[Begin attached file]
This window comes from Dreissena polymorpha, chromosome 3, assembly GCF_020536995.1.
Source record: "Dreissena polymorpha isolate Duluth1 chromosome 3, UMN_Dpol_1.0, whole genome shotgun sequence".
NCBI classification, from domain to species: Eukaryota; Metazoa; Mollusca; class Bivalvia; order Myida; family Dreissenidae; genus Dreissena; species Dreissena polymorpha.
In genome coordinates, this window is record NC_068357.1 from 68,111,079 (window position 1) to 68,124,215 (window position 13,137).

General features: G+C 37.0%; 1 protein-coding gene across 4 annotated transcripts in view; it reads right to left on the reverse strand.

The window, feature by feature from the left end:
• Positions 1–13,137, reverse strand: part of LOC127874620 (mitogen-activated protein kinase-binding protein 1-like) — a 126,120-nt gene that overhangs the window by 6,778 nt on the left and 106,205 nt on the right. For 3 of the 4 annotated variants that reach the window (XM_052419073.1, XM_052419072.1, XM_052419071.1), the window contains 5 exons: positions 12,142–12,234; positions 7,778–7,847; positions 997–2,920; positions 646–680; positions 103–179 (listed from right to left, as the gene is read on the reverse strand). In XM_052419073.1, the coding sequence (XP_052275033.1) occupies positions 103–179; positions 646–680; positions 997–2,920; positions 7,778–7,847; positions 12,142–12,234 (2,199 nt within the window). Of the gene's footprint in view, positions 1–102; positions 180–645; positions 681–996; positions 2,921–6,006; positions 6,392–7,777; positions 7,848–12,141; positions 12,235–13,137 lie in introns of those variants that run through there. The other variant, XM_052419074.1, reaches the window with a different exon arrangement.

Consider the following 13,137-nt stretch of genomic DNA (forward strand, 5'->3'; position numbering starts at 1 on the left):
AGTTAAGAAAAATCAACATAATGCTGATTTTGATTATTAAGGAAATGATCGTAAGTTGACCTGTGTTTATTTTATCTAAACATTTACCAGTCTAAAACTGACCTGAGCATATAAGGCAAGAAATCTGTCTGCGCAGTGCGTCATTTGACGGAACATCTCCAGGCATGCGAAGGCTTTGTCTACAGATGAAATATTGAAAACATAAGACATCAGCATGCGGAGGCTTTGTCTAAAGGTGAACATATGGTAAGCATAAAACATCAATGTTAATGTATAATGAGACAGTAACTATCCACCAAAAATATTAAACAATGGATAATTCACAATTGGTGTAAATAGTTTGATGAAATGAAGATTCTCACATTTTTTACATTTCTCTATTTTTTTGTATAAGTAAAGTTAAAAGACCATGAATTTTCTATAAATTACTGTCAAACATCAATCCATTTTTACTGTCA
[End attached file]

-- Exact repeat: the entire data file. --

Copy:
This window comes from Dreissena polymorpha, chromosome 3, assembly GCF_020536995.1.
Source record: "Dreissena polymorpha isolate Duluth1 chromosome 3, UMN_Dpol_1.0, whole genome shotgun sequence".
NCBI classification, from domain to species: Eukaryota; Metazoa; Mollusca; class Bivalvia; order Myida; family Dreissenidae; genus Dreissena; species Dreissena polymorpha.
In genome coordinates, this window is record NC_068357.1 from 68,111,079 (window position 1) to 68,124,215 (window position 13,137).

General features: G+C 37.0%; 1 protein-coding gene across 4 annotated transcripts in view; it reads right to left on the reverse strand.

The window, feature by feature from the left end:
• Positions 1–13,137, reverse strand: part of LOC127874620 (mitogen-activated protein kinase-binding protein 1-like) — a 126,120-nt gene that overhangs the window by 6,778 nt on the left and 106,205 nt on the right. For 3 of the 4 annotated variants that reach the window (XM_052419073.1, XM_052419072.1, XM_052419071.1), the window contains 5 exons: positions 12,142–12,234; positions 7,778–7,847; positions 997–2,920; positions 646–680; positions 103–179 (listed from right to left, as the gene is read on the reverse strand). In XM_052419073.1, the coding sequence (XP_052275033.1) occupies positions 103–179; positions 646–680; positions 997–2,920; positions 7,778–7,847; positions 12,142–12,234 (2,199 nt within the window). Of the gene's footprint in view, positions 1–102; positions 180–645; positions 681–996; positions 2,921–6,006; positions 6,392–7,777; positions 7,848–12,141; positions 12,235–13,137 lie in introns of those variants that run through there. The other variant, XM_052419074.1, reaches the window with a different exon arrangement.

Consider the following 13,137-nt stretch of genomic DNA (forward strand, 5'->3'; position numbering starts at 1 on the left):
AGTTAAGAAAAATCAACATAATGCTGATTTTGATTATTAAGGAAATGATCGTAAGTTGACCTGTGTTTATTTTATCTAAACATTTACCAGTCTAAAACTGACCTGAGCATATAAGGCAAGAAATCTGTCTGCGCAGTGCGTCATTTGACGGAACATCTCCAGGCATGCGAAGGCTTTGTCTACAGATGAAATATTGAAAACATAAGACATCAGCATGCGGAGGCTTTGTCTAAAGGTGAACATATGGTAAGCATAAAACATCAATGTTAATGTATAATGAGACAGTAACTATCCACCAAAAATATTAAACAATGGATAATTCACAATTGGTGTAAATAGTTTGATGAAATGAAGATTCTCACATTTTTTACATTTCTCTATTTTTTTGTATAAGTAAAGTTAAAAGACCATGAATTTTCTATAAATTACTGTCAAACATCAATCCATTTTTACTGTCA